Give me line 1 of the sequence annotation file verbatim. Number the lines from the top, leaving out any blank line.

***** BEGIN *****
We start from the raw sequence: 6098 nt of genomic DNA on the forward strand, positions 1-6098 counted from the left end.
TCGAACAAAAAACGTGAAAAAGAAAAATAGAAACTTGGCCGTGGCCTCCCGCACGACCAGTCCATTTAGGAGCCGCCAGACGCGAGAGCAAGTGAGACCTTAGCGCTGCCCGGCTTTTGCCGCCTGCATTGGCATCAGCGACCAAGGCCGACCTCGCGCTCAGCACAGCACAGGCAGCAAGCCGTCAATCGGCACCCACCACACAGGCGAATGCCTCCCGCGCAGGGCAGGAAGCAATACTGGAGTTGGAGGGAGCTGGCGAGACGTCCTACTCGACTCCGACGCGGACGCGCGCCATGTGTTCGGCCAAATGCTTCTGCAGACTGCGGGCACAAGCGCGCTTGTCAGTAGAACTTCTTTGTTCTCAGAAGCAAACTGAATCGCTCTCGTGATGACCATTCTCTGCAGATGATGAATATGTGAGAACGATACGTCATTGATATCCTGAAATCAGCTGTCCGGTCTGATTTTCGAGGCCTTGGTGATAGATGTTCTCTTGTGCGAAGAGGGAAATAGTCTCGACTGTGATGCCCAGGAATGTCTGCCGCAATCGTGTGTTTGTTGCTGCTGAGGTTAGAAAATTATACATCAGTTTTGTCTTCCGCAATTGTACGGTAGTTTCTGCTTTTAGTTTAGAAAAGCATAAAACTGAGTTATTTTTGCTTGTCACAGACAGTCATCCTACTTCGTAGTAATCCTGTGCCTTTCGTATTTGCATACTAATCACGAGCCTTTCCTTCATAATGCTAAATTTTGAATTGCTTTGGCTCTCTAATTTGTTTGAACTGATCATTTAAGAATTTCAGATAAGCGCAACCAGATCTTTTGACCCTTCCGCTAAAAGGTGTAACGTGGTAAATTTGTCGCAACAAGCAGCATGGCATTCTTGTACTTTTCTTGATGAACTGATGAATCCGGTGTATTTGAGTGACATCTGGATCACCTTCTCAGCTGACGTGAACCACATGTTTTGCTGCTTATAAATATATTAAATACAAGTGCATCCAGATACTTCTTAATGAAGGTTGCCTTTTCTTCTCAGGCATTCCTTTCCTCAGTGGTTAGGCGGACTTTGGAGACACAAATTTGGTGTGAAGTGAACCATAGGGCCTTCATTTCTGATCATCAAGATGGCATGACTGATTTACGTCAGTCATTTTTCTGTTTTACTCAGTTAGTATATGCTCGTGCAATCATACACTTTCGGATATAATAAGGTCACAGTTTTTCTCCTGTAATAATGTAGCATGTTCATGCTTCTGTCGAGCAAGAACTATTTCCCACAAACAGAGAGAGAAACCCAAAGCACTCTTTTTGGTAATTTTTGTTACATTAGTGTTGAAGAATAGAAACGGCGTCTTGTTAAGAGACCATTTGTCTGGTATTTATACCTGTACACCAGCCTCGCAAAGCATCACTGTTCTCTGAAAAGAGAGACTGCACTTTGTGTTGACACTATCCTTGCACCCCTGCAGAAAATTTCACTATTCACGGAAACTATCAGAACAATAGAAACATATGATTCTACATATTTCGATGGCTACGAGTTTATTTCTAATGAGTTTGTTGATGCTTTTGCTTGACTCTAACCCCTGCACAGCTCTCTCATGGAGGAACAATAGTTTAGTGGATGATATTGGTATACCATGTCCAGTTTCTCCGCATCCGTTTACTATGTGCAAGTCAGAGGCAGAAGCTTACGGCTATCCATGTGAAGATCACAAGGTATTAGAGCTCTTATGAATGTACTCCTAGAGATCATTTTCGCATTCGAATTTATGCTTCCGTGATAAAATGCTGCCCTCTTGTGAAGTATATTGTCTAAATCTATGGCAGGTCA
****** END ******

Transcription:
We start from the raw sequence: 6098 nt of genomic DNA on the forward strand, positions 1-6098 counted from the left end.